Drama in the left
Labor leaders war over peace

Herzog slams Yechimovich for 'wildly attacking' after he said '2 state solution' not feasible now; 'you think they'll put down the knives?'

Chaim Lev, Ari Yashar,

Shelly Yechimovich, Yitzhak Herzog
Shelly Yechimovich, Yitzhak Herzog
Tomer Neuberg/Flash 90

After former Labor head MK Shelly Yechimovich (Zionist Union) slammed her party's head MK Yitzhak Herzog on Sunday, Herzog responded shortly afterwards on Facebook explaining why he doesn't support the "two state solution" at the current juncture in time.

Yechimovich criticized Herzog for not coordinating his statements and position with members of his party, after he last Wednesday admitted to Army Radio that a “two-state solution” is not feasible at this time of Arab terror and high tensions. He voiced similar comments Friday, during a meeting with French President Francois Hollande and Foreign Minister Laurent Fabius.

"I knew it," wrote Herzog on Sunday after Yechimovich's criticism. "I said it in advance: the moment I present a plan of separating from the Palestinians (by giving them a state in Israel's heartland - ed.), they will jump on me from the left and the right, and attack me."

"That's exactly what happened. Shelly chose to attack me wildly."

Addressing Yechimovich, his predecessor at the helm of the Labor party, he wrote, "dear Shelly, there are terror attacks every day. People are murdered. The blood is boiling. The incitement and the hatred have reached a peak. Two peoples, one among the other, one at the other's throat."

"What do you think, Shelly, that if you tell the Palestinians tomorrow: 'hi, this is Shelly, let's make peace,' they'll jump to shake your hand warmly and put down their knives?," he mocked. "Even you don't believe that. It's all talk."

According to Herzog the "two state solution," according to which a Palestinian state would be established in Israel's Biblical heartland of Judea and Samaria, is the only solution to preserve a Jewish majority in the state of Israel - but he admitted it is not practical, at least for now.

"We are not radical"

"We are the only party that consistently leads this solution against the Messianic vision of the radical right," he wrote. "Bibi (Binyamin Netanyahu) is afraid and Abu Mazen (Mahmoud Abbas) is afraid. The two of them are captive in the hands of their radicals and don't dare to advance to a solution."

"So in order to create a climate of negotiations, we first of all need separation - and calming. Us here and them there. We need to conduct a series of steps that will return the security. And we need to separate from Bibi. Only in this way can we separate from the Palestinians."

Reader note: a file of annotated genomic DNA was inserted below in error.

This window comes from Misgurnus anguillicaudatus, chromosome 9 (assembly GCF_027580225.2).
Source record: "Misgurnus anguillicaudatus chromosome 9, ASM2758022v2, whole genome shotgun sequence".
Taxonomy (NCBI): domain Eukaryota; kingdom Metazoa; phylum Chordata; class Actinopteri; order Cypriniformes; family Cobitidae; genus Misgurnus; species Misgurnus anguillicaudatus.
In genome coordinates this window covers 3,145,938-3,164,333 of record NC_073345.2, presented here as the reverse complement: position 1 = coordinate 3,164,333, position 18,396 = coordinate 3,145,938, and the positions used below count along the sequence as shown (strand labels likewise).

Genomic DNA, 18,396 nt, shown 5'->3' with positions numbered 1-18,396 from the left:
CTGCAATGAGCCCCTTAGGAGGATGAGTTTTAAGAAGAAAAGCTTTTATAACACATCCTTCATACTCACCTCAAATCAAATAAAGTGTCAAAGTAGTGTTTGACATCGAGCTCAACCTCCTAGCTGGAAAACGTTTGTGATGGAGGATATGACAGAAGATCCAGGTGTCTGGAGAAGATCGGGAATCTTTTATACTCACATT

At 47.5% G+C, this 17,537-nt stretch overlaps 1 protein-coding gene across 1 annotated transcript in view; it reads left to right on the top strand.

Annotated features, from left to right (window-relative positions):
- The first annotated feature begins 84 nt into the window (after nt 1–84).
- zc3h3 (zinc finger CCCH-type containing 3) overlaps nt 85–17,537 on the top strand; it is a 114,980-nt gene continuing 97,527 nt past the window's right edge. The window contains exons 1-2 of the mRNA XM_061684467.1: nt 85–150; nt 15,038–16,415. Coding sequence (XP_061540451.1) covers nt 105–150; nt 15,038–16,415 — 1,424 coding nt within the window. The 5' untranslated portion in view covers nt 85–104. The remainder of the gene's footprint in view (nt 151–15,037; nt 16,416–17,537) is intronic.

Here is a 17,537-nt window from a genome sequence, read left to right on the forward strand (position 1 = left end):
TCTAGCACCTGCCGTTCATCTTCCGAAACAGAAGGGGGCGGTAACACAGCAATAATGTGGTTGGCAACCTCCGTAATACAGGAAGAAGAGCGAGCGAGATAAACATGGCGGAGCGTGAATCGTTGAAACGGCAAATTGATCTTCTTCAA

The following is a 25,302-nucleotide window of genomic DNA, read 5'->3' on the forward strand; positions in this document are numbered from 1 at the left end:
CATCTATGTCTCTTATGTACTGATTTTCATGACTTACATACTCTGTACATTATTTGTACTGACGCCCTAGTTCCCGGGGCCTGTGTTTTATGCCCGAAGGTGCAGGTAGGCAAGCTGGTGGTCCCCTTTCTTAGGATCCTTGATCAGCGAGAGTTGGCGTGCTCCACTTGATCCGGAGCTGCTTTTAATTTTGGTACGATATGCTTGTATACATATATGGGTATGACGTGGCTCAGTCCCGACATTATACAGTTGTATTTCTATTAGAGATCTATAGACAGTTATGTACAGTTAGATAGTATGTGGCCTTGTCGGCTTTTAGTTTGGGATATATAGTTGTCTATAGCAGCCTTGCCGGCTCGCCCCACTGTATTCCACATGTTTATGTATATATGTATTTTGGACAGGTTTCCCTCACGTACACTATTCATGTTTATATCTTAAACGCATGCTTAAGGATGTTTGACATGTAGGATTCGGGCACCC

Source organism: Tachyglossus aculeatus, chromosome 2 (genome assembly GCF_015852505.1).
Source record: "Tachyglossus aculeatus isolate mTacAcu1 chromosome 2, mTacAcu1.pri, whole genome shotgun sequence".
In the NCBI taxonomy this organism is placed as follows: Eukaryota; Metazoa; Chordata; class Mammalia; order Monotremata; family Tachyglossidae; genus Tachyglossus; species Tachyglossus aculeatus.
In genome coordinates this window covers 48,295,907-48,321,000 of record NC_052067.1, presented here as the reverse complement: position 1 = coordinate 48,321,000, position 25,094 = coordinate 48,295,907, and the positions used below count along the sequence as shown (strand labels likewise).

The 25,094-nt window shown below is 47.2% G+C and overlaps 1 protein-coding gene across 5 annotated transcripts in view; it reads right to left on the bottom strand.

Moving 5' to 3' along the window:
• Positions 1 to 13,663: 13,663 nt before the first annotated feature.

Speaking about Labor, which in the last elections held a merger with Tzipi Livni's Hatnua party to become Zionist Union, he wrote, "we are the party of David Ben-Gurion and Yitzhak Rabin. The party that always, throughout all the years, was centrist. Not radical right and not radical left. I won't let anyone, I repeat anyone, drag the party to one of these extremes. We are not radical right and we are not Meretz. We are Ben-Gurionists. We are Rabinists."

Herzog, who way back in December 2013 said his plan is to divide Jerusalem and make massive land concessions, concluded by saying he would bring the issue of his policy up for decision by his party's committee.

"I hear the vocal criticism in the media and the great quiet support among the people. I will bring it for a committee decision soon, and a committee decision will obligate all members," he concluded.

The mention of peace plans comes after the last major agreement, the 1994 Oslo Accords, removed the terror status of the Palestine Liberation Organization (PLO) and Fatah, established the Palestinian Authority (PA) and armed it, and largely ignited the 2000 Oslo War or Second Intifada in which well over 1,000 Israelis were murdered by Arab terrorists. A Fatah official later bragged that 70% of the attacks in the terror war were conducted by PA Security Forces created and armed in Oslo.

As for the "two state solution," PA Chairman Mahmoud Abbas last June gave credence to calls by Jewish nationalists arguing that a Palestinian state should be set up in Jordan, when he called Jordanian and Palestinian Arabs "one people living in two states."




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